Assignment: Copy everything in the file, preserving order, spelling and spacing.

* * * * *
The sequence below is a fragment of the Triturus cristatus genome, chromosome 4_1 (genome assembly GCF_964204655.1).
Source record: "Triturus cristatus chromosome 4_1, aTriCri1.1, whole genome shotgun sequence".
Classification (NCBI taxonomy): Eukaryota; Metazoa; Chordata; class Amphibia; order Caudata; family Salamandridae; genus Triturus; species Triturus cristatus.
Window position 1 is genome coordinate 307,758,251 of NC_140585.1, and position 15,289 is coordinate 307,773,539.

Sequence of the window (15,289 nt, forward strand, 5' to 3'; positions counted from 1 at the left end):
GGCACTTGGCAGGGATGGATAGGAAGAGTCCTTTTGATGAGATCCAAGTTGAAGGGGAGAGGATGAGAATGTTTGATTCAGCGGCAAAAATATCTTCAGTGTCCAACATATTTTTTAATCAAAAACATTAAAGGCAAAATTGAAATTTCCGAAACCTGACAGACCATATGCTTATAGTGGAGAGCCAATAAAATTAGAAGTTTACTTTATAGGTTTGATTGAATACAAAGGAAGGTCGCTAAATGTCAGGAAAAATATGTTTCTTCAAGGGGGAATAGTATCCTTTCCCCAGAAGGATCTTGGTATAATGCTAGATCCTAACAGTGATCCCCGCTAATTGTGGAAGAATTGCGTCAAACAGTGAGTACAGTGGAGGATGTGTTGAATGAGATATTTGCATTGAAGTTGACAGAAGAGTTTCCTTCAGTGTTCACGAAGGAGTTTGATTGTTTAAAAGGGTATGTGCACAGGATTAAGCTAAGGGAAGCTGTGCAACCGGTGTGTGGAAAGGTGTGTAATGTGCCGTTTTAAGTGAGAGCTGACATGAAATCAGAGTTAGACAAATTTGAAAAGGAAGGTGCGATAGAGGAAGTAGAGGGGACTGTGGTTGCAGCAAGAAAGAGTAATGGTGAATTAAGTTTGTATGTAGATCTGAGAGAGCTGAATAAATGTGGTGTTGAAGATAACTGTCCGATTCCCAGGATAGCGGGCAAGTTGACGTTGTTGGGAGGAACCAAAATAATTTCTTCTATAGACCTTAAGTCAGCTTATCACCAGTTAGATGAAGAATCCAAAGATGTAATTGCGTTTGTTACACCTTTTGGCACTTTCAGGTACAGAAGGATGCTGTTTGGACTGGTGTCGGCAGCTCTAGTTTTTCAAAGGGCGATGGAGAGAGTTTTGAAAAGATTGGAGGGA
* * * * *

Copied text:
The sequence below is a fragment of the Triturus cristatus genome, chromosome 4_1 (genome assembly GCF_964204655.1).
Source record: "Triturus cristatus chromosome 4_1, aTriCri1.1, whole genome shotgun sequence".
Classification (NCBI taxonomy): Eukaryota; Metazoa; Chordata; class Amphibia; order Caudata; family Salamandridae; genus Triturus; species Triturus cristatus.
Window position 1 is genome coordinate 307,758,251 of NC_140585.1, and position 15,289 is coordinate 307,773,539.

Sequence of the window (15,289 nt, forward strand, 5' to 3'; positions counted from 1 at the left end):
GGCACTTGGCAGGGATGGATAGGAAGAGTCCTTTTGATGAGATCCAAGTTGAAGGGGAGAGGATGAGAATGTTTGATTCAGCGGCAAAAATATCTTCAGTGTCCAACATATTTTTTAATCAAAAACATTAAAGGCAAAATTGAAATTTCCGAAACCTGACAGACCATATGCTTATAGTGGAGAGCCAATAAAATTAGAAGTTTACTTTATAGGTTTGATTGAATACAAAGGAAGGTCGCTAAATGTCAGGAAAAATATGTTTCTTCAAGGGGGAATAGTATCCTTTCCCCAGAAGGATCTTGGTATAATGCTAGATCCTAACAGTGATCCCCGCTAATTGTGGAAGAATTGCGTCAAACAGTGAGTACAGTGGAGGATGTGTTGAATGAGATATTTGCATTGAAGTTGACAGAAGAGTTTCCTTCAGTGTTCACGAAGGAGTTTGATTGTTTAAAAGGGTATGTGCACAGGATTAAGCTAAGGGAAGCTGTGCAACCGGTGTGTGGAAAGGTGTGTAATGTGCCGTTTTAAGTGAGAGCTGACATGAAATCAGAGTTAGACAAATTTGAAAAGGAAGGTGCGATAGAGGAAGTAGAGGGGACTGTGGTTGCAGCAAGAAAGAGTAATGGTGAATTAAGTTTGTATGTAGATCTGAGAGAGCTGAATAAATGTGGTGTTGAAGATAACTGTCCGATTCCCAGGATAGCGGGCAAGTTGACGTTGTTGGGAGGAACCAAAATAATTTCTTCTATAGACCTTAAGTCAGCTTATCACCAGTTAGATGAAGAATCCAAAGATGTAATTGCGTTTGTTACACCTTTTGGCACTTTCAGGTACAGAAGGATGCTGTTTGGACTGGTGTCGGCAGCTCTAGTTTTTCAAAGGGCGATGGAGAGAGTTTTGAAAAGATTGGAGGGA